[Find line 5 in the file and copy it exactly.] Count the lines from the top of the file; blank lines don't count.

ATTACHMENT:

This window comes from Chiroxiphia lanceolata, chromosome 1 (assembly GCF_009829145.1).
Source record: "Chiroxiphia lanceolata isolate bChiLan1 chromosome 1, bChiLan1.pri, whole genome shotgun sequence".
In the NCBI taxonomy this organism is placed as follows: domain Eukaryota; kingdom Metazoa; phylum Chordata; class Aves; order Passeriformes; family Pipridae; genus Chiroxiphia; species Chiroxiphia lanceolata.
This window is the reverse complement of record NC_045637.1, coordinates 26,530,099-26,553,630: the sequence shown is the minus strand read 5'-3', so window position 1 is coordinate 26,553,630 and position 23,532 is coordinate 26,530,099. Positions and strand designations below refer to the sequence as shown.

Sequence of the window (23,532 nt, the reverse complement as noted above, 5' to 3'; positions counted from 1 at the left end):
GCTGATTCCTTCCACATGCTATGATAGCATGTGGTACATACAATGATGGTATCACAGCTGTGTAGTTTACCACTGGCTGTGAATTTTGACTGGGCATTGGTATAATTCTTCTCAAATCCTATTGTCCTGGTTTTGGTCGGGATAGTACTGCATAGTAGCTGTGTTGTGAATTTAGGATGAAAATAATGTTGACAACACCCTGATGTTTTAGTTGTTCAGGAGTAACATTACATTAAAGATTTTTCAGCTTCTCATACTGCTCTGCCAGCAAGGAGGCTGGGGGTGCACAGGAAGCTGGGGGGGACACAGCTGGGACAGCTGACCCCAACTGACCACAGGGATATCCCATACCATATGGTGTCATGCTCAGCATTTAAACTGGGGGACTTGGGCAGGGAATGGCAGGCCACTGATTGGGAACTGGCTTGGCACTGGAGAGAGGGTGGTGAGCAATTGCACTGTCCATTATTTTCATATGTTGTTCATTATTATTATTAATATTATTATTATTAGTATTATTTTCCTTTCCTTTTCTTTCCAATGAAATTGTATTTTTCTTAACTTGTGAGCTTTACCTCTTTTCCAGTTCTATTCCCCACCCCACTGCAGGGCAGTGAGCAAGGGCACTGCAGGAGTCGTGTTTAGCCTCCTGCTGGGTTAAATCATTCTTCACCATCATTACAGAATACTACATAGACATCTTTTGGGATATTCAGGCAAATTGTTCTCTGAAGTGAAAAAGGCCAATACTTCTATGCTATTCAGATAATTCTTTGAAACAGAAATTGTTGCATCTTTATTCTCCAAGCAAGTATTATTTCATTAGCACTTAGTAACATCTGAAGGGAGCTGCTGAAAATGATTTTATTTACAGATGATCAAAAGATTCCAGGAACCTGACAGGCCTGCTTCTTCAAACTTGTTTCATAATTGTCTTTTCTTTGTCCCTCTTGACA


Sequence of the window (23,532 nt, the reverse complement as noted above, 5' to 3'; positions counted from 1 at the left end):